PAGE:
Located just southwest of the Norwalk Islands off South Norwalk, Connecticut, the Green Ledge N 41 2. 638 /W 73 26. 029 is a bit of a haul for anglers coming out of Huntington and Northport Bay. However, most Long Island fishermen that fished the Green Ledge often go back for more as this area is paved with bottom fish, which are easy to locate, and the area is also easy to anchor up on. In addition, you have the Great Reef right next door to the east and Buds Reef just a hop, skip, and jump south. The bottom depth at the Green Ledge varies considerably from east to west, with the west dropping into water depth that ranges between 15 to 40 feet, while the east side of the drop-off ranges from 50 to 70 feet. These depths do fluctuate with high and low tide. The entire ledge is chock full of boulders and large rocks, which provide refuge for many species of fish, and many crevices for them to hide in when big gamesters such as striped bass and monster bluefish come strolling along looking for an easy meal.
The action begins by mid-May with striped bass setting up on the drop-offs and feeding on bunker that filters into the Sound. Jigging tactics will get the job done for the bass. You could also give the flutter spoon jigging technique a shot at the larger profile of the spoons mimicking a bunker profile. You could also come across bluefish towards the end of May and the beginning of June. Big and medium size porgies also move onto the ledge by early June, and both the scup and the sea bass spend the remainder of the season among the rockpiles. October and November are especially when Long Islanders steam on over to the Green Ledge as many keeper blackfish from 16 inches to 8 pounds fill coolers. Green and white crabs cut in half and placed on Gamakatsu 3/0 Octopus hooks on a single hook rig is most effective for the tog, while an assortment of artificial lures or regular bottom rigs baited with clams or squid strips will do the job with both the porgies and sea bass.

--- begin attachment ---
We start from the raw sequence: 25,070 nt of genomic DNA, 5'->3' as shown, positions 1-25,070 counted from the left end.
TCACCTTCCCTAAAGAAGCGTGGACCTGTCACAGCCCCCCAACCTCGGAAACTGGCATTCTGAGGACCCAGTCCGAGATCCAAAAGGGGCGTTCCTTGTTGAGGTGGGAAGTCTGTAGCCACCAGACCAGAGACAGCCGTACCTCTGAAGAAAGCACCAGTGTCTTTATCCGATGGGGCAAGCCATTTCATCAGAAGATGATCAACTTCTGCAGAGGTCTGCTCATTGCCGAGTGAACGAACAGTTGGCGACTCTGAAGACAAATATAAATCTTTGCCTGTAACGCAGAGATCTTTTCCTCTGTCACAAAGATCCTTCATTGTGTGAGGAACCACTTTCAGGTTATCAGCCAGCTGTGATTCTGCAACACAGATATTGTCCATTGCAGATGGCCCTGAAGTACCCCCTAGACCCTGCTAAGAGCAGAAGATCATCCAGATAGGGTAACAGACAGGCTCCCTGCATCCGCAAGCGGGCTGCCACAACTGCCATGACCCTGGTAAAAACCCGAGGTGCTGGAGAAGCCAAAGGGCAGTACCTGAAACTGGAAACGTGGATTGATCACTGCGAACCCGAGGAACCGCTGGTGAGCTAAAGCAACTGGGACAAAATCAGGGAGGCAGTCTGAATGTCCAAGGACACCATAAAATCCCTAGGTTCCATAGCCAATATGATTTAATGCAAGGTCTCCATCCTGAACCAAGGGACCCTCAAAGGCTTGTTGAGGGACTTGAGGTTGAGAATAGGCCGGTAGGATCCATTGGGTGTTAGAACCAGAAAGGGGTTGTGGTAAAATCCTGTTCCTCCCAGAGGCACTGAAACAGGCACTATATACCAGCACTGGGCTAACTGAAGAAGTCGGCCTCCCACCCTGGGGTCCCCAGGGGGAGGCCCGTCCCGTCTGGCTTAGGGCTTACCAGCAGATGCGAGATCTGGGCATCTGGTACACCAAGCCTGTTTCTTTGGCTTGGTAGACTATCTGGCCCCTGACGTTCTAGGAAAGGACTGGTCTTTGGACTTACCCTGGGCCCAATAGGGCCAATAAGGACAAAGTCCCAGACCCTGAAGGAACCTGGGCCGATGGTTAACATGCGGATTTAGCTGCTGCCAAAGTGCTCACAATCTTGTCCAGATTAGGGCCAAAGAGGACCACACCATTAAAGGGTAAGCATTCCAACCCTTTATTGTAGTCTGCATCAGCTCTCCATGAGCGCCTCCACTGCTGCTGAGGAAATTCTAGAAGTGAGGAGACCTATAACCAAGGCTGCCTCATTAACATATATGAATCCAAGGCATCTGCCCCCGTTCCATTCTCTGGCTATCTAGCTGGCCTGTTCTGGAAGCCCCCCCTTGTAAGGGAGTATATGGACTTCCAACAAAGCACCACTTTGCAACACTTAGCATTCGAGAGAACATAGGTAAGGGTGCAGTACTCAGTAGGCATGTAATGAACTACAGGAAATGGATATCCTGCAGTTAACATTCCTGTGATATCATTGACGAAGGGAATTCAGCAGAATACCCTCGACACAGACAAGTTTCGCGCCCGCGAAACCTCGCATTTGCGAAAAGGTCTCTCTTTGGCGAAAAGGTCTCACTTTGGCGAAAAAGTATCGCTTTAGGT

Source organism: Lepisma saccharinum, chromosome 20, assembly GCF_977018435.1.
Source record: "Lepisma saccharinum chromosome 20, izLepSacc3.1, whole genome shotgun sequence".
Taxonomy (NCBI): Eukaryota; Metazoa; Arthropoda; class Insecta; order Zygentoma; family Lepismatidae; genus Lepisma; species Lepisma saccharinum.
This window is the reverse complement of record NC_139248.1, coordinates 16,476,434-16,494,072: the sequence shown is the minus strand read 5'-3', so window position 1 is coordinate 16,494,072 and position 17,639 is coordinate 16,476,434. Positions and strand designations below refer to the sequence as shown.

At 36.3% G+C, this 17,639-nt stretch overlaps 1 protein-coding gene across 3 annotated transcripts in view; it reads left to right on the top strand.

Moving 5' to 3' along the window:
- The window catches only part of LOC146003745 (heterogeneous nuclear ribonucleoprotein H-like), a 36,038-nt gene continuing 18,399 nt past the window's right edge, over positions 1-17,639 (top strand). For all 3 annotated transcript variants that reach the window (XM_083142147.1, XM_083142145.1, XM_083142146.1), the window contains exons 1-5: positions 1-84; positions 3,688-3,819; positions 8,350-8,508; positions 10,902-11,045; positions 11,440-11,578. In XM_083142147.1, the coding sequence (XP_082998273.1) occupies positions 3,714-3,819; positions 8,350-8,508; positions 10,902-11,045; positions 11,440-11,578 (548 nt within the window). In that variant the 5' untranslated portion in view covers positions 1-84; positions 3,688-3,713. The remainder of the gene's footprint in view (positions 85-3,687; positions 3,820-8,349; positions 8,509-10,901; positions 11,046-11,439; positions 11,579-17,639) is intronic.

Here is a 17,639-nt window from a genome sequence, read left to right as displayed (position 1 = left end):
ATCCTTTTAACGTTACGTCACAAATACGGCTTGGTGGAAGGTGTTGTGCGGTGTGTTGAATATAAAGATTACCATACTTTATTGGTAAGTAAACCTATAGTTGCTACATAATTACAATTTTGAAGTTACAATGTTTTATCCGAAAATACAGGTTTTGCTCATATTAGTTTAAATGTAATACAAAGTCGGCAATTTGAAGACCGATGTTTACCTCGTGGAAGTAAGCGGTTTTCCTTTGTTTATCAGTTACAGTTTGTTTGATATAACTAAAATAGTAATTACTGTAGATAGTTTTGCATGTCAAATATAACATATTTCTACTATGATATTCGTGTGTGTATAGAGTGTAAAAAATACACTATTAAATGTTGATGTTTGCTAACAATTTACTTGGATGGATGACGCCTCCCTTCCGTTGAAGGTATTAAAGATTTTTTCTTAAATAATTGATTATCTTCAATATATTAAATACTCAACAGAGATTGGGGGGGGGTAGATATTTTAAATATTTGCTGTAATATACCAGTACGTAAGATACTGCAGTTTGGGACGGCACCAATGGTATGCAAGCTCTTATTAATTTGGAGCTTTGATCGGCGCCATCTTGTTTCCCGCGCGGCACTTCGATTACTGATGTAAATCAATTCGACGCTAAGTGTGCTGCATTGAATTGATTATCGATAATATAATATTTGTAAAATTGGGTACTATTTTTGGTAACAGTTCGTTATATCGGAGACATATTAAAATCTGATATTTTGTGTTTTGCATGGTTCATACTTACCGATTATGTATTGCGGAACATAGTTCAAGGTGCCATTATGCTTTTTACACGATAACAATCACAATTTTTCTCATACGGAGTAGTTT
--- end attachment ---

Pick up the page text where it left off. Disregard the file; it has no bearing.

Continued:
Lastly, anchoring is paramount in this area for any sort of bottom fishing, as drifting will keep your rigs and lures snagged constantly. Make sure you have enough scope to keep the anchor from dragging and an extra anchor and rope in case you lose the first one. Remember, safety comes first when making the run to this location from Long Island. If you are coming from Long Island and the wind is blowing over 20 knots out of the north, northeast, or northwest, save the trip for another day, as the trip across the Sound will be lumpy and wet. Save the trip for when the winds are light, and you can enjoy smooth sailing.